The Patagonia Purpose Trust

In September 2022, Yvon Chouinard, the founder of Patagonia, a $3 billion clothing company, transferred the voting stock of the company to a purpose trust designed to further his lifelong goal of fighting the environmental crisis. In a message from Chouinard on Patagonia’s website, he explained that his desire was for the company to continue to pursue its stated purpose: “We’re in business to save our home planet.” After learning that his children were not interested in running the business, he considered his options. Although he could have sold the company and donated the proceeds to other organizations that would continue to pursue the company’s goals, he worried that a new owner of Patagonia would have different values and that his employees would not have job security. The voting stock of the company was transferred to the Patagonia Purpose Trust, which, guided by the family and their advisors, will ensure that the company’s values are pursued and that its profits further their goals. All of the nonvoting stock was contributed to a 501(c)(4) nonprofit organization that will be funded by Patagonia’s dividends, worth an estimated $100 million a year, which it will use in its efforts to protect the environment. Because the business interests were not donated to a charity, the gift will be subject to an estimated $17.5 million in gift tax, and no charitable deduction will be available to Chouinard. However, he will avoid $700 million in capital gains taxes, and when he dies, Chouinard’s estate will avoid substantial estate tax liability.

Why Would You Want to Transfer Your Business to a Purpose Trust?

If you own a profitable company, there are a number of reasons why you may be interested in a purpose trust as you consider business succession planning. Like the Chouinard family, you can ensure that in addition to providing job security for your employees, the values underlying your business continue to be pursued for many decades into the future. Especially if you do not have children who are interested in running the business, or if your children do not share your values, the terms of a purpose trust can require future management to adhere to the purpose of the trust. Transferring the business to a purpose trust will also ensure that it remains a private company and that the pursuit of profits will never replace your cherished values as its main goal.

What are your goals for the future of your business? If you have a desire to use the wealth you have acquired for the benefit of others, you may be interested in learning more about a purpose trust. Give us a call if we can help you determine if you would like to explore this planning opportunity.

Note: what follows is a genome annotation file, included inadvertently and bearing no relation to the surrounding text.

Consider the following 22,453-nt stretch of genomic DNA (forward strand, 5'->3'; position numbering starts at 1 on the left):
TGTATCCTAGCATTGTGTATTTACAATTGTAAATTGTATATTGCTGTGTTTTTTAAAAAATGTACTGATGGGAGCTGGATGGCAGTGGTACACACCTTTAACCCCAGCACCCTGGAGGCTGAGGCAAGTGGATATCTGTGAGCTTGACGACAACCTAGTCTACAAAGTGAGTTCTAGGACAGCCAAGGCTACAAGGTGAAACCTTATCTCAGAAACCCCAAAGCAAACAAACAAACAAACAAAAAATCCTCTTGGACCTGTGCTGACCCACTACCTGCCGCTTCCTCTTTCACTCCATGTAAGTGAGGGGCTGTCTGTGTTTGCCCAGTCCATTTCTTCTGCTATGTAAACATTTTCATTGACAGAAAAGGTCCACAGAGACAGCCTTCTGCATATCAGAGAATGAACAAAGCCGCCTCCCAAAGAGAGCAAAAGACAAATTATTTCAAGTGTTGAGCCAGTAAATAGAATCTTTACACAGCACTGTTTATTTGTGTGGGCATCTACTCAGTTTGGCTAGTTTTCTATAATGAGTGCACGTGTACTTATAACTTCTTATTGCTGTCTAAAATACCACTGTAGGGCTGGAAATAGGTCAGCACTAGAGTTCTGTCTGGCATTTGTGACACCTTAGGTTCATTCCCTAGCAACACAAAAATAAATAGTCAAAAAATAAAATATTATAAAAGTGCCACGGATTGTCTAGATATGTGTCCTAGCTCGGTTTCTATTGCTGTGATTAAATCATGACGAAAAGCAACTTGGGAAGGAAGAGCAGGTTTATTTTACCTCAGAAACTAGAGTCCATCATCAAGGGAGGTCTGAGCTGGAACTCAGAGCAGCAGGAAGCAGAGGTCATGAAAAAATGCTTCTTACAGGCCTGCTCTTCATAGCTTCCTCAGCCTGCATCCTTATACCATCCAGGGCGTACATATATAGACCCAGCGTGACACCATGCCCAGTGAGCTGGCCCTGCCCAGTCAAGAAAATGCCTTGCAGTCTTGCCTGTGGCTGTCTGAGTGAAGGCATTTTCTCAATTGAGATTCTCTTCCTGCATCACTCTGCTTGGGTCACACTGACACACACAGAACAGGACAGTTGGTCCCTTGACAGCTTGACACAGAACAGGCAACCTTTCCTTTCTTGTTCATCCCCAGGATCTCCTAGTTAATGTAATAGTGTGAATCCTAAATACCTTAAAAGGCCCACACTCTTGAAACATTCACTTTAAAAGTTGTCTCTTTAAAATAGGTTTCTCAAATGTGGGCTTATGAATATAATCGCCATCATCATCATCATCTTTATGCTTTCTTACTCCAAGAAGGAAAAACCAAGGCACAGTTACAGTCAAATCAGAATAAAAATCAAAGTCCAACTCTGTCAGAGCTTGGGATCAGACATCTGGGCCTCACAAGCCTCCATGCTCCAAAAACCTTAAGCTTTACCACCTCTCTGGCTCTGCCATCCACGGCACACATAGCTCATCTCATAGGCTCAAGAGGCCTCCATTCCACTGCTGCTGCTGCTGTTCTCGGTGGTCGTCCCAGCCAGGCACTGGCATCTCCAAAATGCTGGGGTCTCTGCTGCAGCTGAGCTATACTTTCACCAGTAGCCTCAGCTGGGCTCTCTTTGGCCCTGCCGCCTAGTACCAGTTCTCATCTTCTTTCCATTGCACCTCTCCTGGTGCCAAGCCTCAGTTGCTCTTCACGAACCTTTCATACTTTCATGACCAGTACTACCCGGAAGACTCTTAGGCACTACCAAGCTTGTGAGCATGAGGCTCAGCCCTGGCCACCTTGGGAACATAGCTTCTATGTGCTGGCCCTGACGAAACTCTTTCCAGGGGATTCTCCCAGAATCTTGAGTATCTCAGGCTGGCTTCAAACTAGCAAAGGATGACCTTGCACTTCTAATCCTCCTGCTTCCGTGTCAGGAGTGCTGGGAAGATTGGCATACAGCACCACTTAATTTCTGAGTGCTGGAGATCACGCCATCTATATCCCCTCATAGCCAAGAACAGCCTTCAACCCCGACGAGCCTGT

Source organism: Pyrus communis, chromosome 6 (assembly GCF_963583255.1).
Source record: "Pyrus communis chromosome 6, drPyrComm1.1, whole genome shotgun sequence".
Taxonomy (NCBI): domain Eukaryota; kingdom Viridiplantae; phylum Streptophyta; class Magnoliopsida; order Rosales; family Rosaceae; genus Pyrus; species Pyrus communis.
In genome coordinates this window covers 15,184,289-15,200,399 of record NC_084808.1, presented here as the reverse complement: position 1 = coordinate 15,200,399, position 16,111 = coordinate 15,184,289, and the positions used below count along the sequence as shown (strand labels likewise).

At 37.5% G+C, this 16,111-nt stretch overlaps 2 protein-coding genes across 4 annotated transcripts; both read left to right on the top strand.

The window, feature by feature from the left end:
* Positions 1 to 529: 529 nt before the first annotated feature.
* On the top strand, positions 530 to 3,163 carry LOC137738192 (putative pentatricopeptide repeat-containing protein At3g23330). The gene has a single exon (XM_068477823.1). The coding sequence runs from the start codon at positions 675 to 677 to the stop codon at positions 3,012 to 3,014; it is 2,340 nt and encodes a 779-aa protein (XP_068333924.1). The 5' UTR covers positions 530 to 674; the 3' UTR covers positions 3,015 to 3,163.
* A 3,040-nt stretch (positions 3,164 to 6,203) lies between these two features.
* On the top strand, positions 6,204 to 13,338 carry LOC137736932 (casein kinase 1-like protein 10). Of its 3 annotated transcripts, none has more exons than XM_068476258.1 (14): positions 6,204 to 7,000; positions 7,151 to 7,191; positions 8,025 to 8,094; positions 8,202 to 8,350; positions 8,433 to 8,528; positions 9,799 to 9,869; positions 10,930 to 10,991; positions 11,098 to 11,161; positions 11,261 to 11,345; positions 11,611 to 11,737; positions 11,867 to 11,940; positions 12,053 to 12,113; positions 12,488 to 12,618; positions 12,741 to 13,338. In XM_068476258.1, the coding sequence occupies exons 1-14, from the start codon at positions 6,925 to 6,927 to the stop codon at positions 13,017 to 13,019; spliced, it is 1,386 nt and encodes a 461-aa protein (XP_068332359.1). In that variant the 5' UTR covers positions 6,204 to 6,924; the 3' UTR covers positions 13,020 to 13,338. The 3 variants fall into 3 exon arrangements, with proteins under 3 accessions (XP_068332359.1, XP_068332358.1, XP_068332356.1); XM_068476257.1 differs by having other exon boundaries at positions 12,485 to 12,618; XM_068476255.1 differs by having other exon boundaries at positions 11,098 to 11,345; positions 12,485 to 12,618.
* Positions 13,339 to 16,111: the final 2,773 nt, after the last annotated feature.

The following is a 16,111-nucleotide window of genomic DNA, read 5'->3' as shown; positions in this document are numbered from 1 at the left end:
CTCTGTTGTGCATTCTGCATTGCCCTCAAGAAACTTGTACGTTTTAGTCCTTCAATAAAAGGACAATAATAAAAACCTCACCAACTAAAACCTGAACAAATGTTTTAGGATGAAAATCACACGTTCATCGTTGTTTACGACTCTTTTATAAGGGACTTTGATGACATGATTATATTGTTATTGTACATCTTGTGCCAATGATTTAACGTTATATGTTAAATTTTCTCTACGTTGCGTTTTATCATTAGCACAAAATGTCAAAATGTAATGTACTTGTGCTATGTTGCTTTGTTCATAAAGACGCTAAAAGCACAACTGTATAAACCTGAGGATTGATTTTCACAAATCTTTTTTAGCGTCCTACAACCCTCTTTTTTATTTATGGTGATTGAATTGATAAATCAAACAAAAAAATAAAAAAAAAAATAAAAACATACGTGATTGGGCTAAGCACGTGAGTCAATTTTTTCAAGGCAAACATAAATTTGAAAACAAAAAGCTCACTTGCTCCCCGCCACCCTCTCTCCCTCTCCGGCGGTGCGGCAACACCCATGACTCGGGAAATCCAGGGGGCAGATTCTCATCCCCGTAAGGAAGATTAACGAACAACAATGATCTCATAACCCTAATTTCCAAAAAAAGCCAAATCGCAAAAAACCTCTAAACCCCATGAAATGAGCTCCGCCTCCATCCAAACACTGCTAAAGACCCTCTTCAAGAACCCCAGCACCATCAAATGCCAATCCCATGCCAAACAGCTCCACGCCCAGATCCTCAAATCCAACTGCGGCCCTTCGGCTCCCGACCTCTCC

——————————————————

1  Yvon Chouinard, Earth Is Now Our Only Shareholder, Patagonia, https://www.patagonia.com/ownership/ (last visited Dec. 22, 2022).

2 David Gelles, Billionaire No More: Patagonia Founder Gives Away the Company, N.Y. Times (Sept. 14, 2022), https://www.nytimes.com/2022/09/14/climate/patagonia-climate-philanthropy-chouinard.html.

3 Patagonia Billionaire Ducks $700 Million Tax Hit by Giving It Up, Bloomberg Law (Sept. 16, 2022), https://news.bloombergtax.com/daily-tax-report/patagonia-billionaire-ducks-700-million-tax-hit-by-giving-it-up.

Important Things to Do As You Begin 2023

January Is National Mentoring Month: Three Creative Ways to Use the Estate Planning Process to Be a Mentor

Celebrate National Mentoring Month this January by becoming a mentor to the people in your life who have less life experience, whether they are your children or other loved ones. Mentors can have a huge positive impact on a young person’s life by sharing the wisdom, knowledge, and experience they have gained to help their mentee develop skills and goals that will enable them to succeed in life. 

What does mentoring have to do with estate planning? You may think that estate planning is only relevant when a person dies or is preparing to pass on their money and property upon their death. However, estate planning can also involve strategies you implement during your lifetime and provides a great mentoring opportunity. Here are three ways you can use estate planning to guide your younger loved ones toward a more successful life: 

(1) Give small gifts during your life to help your mentee reach a goal. First, help your mentee learn why setting goals is important and how to set goals for their own life. For example, if your mentee would like to start a business or pay for college, you could assist them in creating a bank or investment account to save money for that purpose. You could use gifts to create an incentive for them to deposit money regularly in that account by contributing a certain amount, perhaps fifty cents, for every dollar they deposit. Or, if they would like to contribute to a charitable organization that is important to them, you could encourage them by providing a matching gift for every contribution they make. By helping them reach these goals themselves instead of merely giving them all of the money needed to achieve them, they will learn valuable lessons. You can further facilitate their success by sharing life lessons you learned when you tried to achieve similar goals.

(2) Educate your mentee about a particular item that you plan for them to inherit one day. For example, if you have a family cabin that you plan to pass on to your son and daughter, document all of the steps needed to maintain it and create a schedule for who will fulfill those chores on a regular basis. If you and your sibling have been in charge of taking care of the cabin, you can share the knowledge and experience you have gained over the years about the best ways to work together to care for the property. In addition to providing information about the nuts and bolts of maintaining the cabin, you can share stories and memories about your own experiences there to communicate why it means so much to you and why you want them to have those same positive experiences in their lives.